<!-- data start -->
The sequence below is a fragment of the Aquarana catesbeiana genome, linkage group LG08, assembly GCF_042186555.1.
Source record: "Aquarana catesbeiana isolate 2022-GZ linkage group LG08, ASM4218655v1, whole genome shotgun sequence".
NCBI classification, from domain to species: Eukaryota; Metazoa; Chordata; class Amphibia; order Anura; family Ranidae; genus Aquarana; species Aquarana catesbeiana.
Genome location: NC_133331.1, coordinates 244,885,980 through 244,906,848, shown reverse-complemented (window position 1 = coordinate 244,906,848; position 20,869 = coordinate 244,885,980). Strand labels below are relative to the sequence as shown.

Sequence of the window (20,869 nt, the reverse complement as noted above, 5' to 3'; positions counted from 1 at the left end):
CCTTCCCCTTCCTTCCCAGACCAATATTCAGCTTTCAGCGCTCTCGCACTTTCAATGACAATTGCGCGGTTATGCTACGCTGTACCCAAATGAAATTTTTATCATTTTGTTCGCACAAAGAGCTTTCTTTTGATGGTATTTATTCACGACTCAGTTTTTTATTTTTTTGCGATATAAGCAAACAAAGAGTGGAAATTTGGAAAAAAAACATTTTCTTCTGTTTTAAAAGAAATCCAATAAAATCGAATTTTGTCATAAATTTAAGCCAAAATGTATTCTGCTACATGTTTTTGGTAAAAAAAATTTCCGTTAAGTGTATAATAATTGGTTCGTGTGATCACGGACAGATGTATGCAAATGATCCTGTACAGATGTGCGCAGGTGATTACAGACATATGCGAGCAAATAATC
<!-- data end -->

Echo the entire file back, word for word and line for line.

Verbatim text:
The sequence below is a fragment of the Aquarana catesbeiana genome, linkage group LG08, assembly GCF_042186555.1.
Source record: "Aquarana catesbeiana isolate 2022-GZ linkage group LG08, ASM4218655v1, whole genome shotgun sequence".
NCBI classification, from domain to species: Eukaryota; Metazoa; Chordata; class Amphibia; order Anura; family Ranidae; genus Aquarana; species Aquarana catesbeiana.
Genome location: NC_133331.1, coordinates 244,885,980 through 244,906,848, shown reverse-complemented (window position 1 = coordinate 244,906,848; position 20,869 = coordinate 244,885,980). Strand labels below are relative to the sequence as shown.

Sequence of the window (20,869 nt, the reverse complement as noted above, 5' to 3'; positions counted from 1 at the left end):
CCTTCCCCTTCCTTCCCAGACCAATATTCAGCTTTCAGCGCTCTCGCACTTTCAATGACAATTGCGCGGTTATGCTACGCTGTACCCAAATGAAATTTTTATCATTTTGTTCGCACAAAGAGCTTTCTTTTGATGGTATTTATTCACGACTCAGTTTTTTATTTTTTTGCGATATAAGCAAACAAAGAGTGGAAATTTGGAAAAAAAACATTTTCTTCTGTTTTAAAAGAAATCCAATAAAATCGAATTTTGTCATAAATTTAAGCCAAAATGTATTCTGCTACATGTTTTTGGTAAAAAAAATTTCCGTTAAGTGTATAATAATTGGTTCGTGTGATCACGGACAGATGTATGCAAATGATCCTGTACAGATGTGCGCAGGTGATTACAGACATATGCGAGCAAATAATC